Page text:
On Being an Archivist

I wanted to be a librarian for many years before becoming one.  I was inspired by an article in the Providence Public LibraryProvidence Sunday Magazine about the Providence Public Library.  I thought, “How cool would it be to walk into that building everyday to go to work?”  When I finally took the leap and went to grad school, I decided to become an archivist instead.  I love working with older documents.  One of the things I loved when I was new in this field and doing my internships is that when I stumbled upon a cool original document while processing collections, I would immediately tell my supervisors, people who have been working in the field for twenty years or more.

I thought they would be ho-hum about seeing another cool document by a famous person.  But, No, they weren’t.

They got just as charged up about it as I did.  They all said the same thing, “Let me see.” When I did an Beyond god the fatherinternship at the Sophia Smith Collection at Smith College, I had the honor of doing an initial survey on the papers of Mary Daly.  In her collection I found letters from Bella Abzug, Gloria Steinem, and Angela Davis, among others.  When I told my supervisor, Maida, she got excited and said, “Let me see.”  I thought she would have seen it all by then, having worked in Smith’s archive for over twenty years, but she was impressed and curious and had to see.  The women’s whose documents I found might not mean much to you, but I grew up listening to them, reading their words, and learning from them.  They’re like rock stars in my world.

Recently while working in another archive where I supervised a couple of student interns, one of Jacques Derridamy students found a signed letter by Jacques Derrida, the postmodern philosopher.  You would have thought he had won the lottery he was so excited.  He had read a number of Derrida’s books and considered him a hero.  A few days later when I was surveying another collection, I stumbled upon handwritten thank-you notes Fear of Flyingfrom Erica Jong, author of Fear of Flying, and Hillary Rodham Clinton. That’s what I love about working in the archives.  We get to see and feel the documents of people we love and admire, and more importantly, preserve them so a researcher in the future can experience the same thrill  of discovery.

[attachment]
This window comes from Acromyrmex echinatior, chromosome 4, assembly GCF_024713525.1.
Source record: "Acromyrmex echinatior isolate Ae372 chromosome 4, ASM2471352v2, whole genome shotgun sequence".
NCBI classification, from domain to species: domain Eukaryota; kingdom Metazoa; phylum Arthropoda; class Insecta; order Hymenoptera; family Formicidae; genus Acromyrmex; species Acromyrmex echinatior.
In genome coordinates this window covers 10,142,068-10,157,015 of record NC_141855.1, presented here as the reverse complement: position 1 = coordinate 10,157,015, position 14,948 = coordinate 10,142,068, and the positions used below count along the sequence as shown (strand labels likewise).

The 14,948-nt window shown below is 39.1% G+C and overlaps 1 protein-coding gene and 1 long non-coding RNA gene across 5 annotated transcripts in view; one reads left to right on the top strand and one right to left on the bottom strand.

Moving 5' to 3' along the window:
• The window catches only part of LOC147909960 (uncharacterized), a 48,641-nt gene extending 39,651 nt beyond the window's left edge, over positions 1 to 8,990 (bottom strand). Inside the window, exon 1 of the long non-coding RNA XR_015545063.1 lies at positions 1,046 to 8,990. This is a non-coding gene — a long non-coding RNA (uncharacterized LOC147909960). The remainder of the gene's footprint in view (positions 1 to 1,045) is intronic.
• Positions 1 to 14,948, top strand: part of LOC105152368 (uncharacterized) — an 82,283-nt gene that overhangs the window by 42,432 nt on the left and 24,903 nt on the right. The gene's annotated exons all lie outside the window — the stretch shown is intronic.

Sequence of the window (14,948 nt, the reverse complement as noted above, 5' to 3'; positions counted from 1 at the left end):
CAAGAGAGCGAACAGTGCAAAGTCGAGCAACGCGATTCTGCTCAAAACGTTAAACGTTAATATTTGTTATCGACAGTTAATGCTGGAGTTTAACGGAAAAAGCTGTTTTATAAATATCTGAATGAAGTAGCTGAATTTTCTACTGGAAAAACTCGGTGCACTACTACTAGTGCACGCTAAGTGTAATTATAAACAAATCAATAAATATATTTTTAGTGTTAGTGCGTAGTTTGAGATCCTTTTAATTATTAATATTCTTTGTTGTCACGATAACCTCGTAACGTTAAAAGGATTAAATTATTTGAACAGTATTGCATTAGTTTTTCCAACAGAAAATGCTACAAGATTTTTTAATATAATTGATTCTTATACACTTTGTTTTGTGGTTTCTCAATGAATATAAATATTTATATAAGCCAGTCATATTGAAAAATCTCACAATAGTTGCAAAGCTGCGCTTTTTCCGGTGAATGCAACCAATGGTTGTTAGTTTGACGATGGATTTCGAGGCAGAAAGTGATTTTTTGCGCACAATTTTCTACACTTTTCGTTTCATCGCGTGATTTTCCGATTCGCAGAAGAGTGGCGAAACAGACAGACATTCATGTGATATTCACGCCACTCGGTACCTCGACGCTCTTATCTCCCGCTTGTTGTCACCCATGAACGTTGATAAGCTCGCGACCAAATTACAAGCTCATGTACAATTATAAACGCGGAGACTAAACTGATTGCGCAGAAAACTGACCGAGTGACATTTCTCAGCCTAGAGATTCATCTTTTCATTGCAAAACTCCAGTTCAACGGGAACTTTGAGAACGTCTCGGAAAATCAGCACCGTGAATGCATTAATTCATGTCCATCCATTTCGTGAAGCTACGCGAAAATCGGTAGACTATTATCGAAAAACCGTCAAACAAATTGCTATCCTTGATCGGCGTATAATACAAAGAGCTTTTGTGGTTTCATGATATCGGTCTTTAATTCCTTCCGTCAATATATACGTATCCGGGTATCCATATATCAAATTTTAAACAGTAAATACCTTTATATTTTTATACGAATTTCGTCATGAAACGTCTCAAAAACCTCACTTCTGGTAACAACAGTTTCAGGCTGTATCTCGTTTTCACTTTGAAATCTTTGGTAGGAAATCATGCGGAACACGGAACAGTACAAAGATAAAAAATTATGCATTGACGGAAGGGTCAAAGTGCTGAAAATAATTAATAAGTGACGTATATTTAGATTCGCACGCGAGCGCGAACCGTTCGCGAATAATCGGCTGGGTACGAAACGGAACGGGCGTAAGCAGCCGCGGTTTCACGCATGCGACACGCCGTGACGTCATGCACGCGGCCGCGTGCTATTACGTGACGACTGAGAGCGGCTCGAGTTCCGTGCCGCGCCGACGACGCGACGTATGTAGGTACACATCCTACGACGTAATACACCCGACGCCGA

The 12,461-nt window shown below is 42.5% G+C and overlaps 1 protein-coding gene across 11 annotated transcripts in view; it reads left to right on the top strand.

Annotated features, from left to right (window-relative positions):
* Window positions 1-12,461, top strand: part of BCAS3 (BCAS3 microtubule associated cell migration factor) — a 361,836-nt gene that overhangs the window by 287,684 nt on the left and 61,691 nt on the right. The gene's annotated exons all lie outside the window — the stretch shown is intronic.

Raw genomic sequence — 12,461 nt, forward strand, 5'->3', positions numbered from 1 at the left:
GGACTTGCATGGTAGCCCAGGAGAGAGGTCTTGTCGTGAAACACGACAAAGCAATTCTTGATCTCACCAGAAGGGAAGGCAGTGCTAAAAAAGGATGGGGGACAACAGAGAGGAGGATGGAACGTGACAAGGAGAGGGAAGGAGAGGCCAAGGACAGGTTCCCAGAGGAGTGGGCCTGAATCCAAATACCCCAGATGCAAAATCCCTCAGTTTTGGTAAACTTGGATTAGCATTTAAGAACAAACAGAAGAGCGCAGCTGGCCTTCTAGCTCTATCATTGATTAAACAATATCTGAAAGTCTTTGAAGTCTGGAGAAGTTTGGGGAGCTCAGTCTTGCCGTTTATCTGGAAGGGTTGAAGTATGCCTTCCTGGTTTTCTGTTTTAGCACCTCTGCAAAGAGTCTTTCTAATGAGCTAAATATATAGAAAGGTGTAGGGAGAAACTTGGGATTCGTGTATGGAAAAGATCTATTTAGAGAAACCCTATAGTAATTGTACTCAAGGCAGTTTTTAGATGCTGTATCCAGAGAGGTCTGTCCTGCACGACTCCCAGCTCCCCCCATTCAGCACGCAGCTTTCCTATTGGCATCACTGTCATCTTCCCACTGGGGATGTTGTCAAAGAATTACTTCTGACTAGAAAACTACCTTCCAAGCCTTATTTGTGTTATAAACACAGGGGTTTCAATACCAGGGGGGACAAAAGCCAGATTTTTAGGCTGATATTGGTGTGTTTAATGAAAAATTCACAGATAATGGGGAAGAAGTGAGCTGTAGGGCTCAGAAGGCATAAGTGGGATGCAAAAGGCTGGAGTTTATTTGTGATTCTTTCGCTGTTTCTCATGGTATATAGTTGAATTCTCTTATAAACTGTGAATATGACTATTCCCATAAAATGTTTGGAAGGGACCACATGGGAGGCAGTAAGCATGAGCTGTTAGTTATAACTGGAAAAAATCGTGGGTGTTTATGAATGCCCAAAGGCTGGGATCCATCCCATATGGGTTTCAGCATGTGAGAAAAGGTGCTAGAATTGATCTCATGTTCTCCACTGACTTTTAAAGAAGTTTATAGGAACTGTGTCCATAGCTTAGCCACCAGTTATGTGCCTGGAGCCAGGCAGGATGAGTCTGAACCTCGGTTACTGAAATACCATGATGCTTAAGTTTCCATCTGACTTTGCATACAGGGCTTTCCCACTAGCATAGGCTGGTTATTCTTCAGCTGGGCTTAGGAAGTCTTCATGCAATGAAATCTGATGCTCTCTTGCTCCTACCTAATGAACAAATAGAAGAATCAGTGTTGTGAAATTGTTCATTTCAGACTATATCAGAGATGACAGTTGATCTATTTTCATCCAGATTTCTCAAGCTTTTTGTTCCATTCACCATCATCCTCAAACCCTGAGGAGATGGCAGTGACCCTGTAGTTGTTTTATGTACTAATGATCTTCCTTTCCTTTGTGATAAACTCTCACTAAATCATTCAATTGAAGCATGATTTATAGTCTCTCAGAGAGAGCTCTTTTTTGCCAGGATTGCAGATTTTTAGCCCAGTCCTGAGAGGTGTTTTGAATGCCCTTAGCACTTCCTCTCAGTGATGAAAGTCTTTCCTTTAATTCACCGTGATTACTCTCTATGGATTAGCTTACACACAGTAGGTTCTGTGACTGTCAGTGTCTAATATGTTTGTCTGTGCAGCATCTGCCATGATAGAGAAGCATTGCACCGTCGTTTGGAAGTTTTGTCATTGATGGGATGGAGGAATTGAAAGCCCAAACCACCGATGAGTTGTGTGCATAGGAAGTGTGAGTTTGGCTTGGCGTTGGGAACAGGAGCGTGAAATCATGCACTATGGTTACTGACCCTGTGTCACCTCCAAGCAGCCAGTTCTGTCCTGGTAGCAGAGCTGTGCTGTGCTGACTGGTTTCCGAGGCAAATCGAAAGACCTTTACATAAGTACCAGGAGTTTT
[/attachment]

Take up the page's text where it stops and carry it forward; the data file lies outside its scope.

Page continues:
What’s an Archivist?

Welcome to my blog.  I am about to launch a personal history archives business and thought it would be a good idea to begin sharing my ideas in this format.  I’ve been thinking about starting this business for several years and find that the time is finally right to get it going.  I’m in the process of writing a book that will teach people how to archive their memorabilia.  It occurs to me that most people have never entered an archive or looked through an archival box of materials, never mind knowing how to store materials for long-term preservation.

Mass Historical Society

The archives at the Massachusetts Historical Society contain many original materials such as letters, diaries, and deeds.

What’s an archivist you may ask.  We are similar to librarians and often work in libraries but our jobs are very different.  It’s like the difference between a nurse and a physical therapist.  We work in the same field but what we do specifically is very different.  The basic difference is that librarians care for books, and nowadays, increasingly, digital materials and resources.  The books and digital materials that librarians care for can be found in many libraries throughout the region, the country and even the world.  There are multiple copies of these things. 

Archivist on the other hand, work with one-of-a-kind materials.  We work with the documents produced by individuals and companies often in their daily activities.  Many things can be found in archives but what makes them similar, is that all the documents are one-of-a-kind and cannot be found anywhere else.  These include diaries, ships logs, correspondence, art work, and original drafts.

John Adams by David M

Adams’ letters, diaries, and deeds, archived at the MHS, were used to create this biography.

Think of it this way:  One of the most recent famous books on John Adams is David McCullough’s book of the same name.  This book can be found in numerous libraries and in people’s homes around the country.  You may have a copy on your library shelf.  The copy of David McCullough’s book housed at the Boston Public Library will be cared for by a librarian.  On the other hand, the Massachusetts Historical Society in Boston, around the block from the BPL, has the original letters, diaries, deeds, bookkeeping records and other items belonging to John and Abigail Adams.  The archivists at the Mass Historical Society care for those documents. David McCullough used the documents in the Mass Historical Society to write his book, now found in many libraries.